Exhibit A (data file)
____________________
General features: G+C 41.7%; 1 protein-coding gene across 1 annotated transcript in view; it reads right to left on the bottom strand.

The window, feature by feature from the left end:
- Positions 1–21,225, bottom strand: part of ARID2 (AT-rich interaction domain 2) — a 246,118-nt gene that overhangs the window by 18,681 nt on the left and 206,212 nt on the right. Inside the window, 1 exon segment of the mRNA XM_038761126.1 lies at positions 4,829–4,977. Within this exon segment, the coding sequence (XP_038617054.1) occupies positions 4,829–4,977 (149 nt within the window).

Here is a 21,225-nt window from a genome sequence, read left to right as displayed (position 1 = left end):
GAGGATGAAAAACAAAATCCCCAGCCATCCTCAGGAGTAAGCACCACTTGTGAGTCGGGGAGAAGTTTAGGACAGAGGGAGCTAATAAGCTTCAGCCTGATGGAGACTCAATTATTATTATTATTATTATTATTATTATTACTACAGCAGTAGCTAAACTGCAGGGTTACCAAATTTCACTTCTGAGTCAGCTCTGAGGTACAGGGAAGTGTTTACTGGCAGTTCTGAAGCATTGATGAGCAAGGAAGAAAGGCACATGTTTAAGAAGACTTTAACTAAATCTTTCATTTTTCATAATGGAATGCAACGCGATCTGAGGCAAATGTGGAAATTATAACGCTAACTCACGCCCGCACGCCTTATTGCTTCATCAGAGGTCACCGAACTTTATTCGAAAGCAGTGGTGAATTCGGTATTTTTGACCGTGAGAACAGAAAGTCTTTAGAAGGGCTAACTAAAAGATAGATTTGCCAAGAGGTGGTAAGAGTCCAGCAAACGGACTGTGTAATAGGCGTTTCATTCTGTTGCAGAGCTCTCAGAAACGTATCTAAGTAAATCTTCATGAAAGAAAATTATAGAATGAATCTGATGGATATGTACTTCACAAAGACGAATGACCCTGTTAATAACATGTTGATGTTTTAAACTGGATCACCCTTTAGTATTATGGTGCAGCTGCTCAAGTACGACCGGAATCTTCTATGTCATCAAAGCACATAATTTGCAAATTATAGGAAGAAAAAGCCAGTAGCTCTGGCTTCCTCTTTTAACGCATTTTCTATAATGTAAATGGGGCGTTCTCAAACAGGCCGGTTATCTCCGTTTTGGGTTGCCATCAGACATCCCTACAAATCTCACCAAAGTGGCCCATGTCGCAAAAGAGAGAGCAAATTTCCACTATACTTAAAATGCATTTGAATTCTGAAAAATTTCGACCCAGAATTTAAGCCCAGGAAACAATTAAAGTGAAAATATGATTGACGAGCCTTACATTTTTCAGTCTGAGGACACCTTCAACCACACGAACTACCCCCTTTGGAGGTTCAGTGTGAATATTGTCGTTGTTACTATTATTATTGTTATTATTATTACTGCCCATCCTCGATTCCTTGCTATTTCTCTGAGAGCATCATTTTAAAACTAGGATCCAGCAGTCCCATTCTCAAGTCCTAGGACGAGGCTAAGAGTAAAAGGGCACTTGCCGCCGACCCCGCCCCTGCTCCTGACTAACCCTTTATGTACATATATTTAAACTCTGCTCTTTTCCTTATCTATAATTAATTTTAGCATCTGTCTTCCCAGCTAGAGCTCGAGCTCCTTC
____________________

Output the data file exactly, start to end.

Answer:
General features: G+C 41.7%; 1 protein-coding gene across 1 annotated transcript in view; it reads right to left on the bottom strand.

The window, feature by feature from the left end:
- Positions 1–21,225, bottom strand: part of ARID2 (AT-rich interaction domain 2) — a 246,118-nt gene that overhangs the window by 18,681 nt on the left and 206,212 nt on the right. Inside the window, 1 exon segment of the mRNA XM_038761126.1 lies at positions 4,829–4,977. Within this exon segment, the coding sequence (XP_038617054.1) occupies positions 4,829–4,977 (149 nt within the window).

Here is a 21,225-nt window from a genome sequence, read left to right as displayed (position 1 = left end):
GAGGATGAAAAACAAAATCCCCAGCCATCCTCAGGAGTAAGCACCACTTGTGAGTCGGGGAGAAGTTTAGGACAGAGGGAGCTAATAAGCTTCAGCCTGATGGAGACTCAATTATTATTATTATTATTATTATTATTATTACTACAGCAGTAGCTAAACTGCAGGGTTACCAAATTTCACTTCTGAGTCAGCTCTGAGGTACAGGGAAGTGTTTACTGGCAGTTCTGAAGCATTGATGAGCAAGGAAGAAAGGCACATGTTTAAGAAGACTTTAACTAAATCTTTCATTTTTCATAATGGAATGCAACGCGATCTGAGGCAAATGTGGAAATTATAACGCTAACTCACGCCCGCACGCCTTATTGCTTCATCAGAGGTCACCGAACTTTATTCGAAAGCAGTGGTGAATTCGGTATTTTTGACCGTGAGAACAGAAAGTCTTTAGAAGGGCTAACTAAAAGATAGATTTGCCAAGAGGTGGTAAGAGTCCAGCAAACGGACTGTGTAATAGGCGTTTCATTCTGTTGCAGAGCTCTCAGAAACGTATCTAAGTAAATCTTCATGAAAGAAAATTATAGAATGAATCTGATGGATATGTACTTCACAAAGACGAATGACCCTGTTAATAACATGTTGATGTTTTAAACTGGATCACCCTTTAGTATTATGGTGCAGCTGCTCAAGTACGACCGGAATCTTCTATGTCATCAAAGCACATAATTTGCAAATTATAGGAAGAAAAAGCCAGTAGCTCTGGCTTCCTCTTTTAACGCATTTTCTATAATGTAAATGGGGCGTTCTCAAACAGGCCGGTTATCTCCGTTTTGGGTTGCCATCAGACATCCCTACAAATCTCACCAAAGTGGCCCATGTCGCAAAAGAGAGAGCAAATTTCCACTATACTTAAAATGCATTTGAATTCTGAAAAATTTCGACCCAGAATTTAAGCCCAGGAAACAATTAAAGTGAAAATATGATTGACGAGCCTTACATTTTTCAGTCTGAGGACACCTTCAACCACACGAACTACCCCCTTTGGAGGTTCAGTGTGAATATTGTCGTTGTTACTATTATTATTGTTATTATTATTACTGCCCATCCTCGATTCCTTGCTATTTCTCTGAGAGCATCATTTTAAAACTAGGATCCAGCAGTCCCATTCTCAAGTCCTAGGACGAGGCTAAGAGTAAAAGGGCACTTGCCGCCGACCCCGCCCCTGCTCCTGACTAACCCTTTATGTACATATATTTAAACTCTGCTCTTTTCCTTATCTATAATTAATTTTAGCATCTGTCTTCCCAGCTAGAGCTCGAGCTCCTTC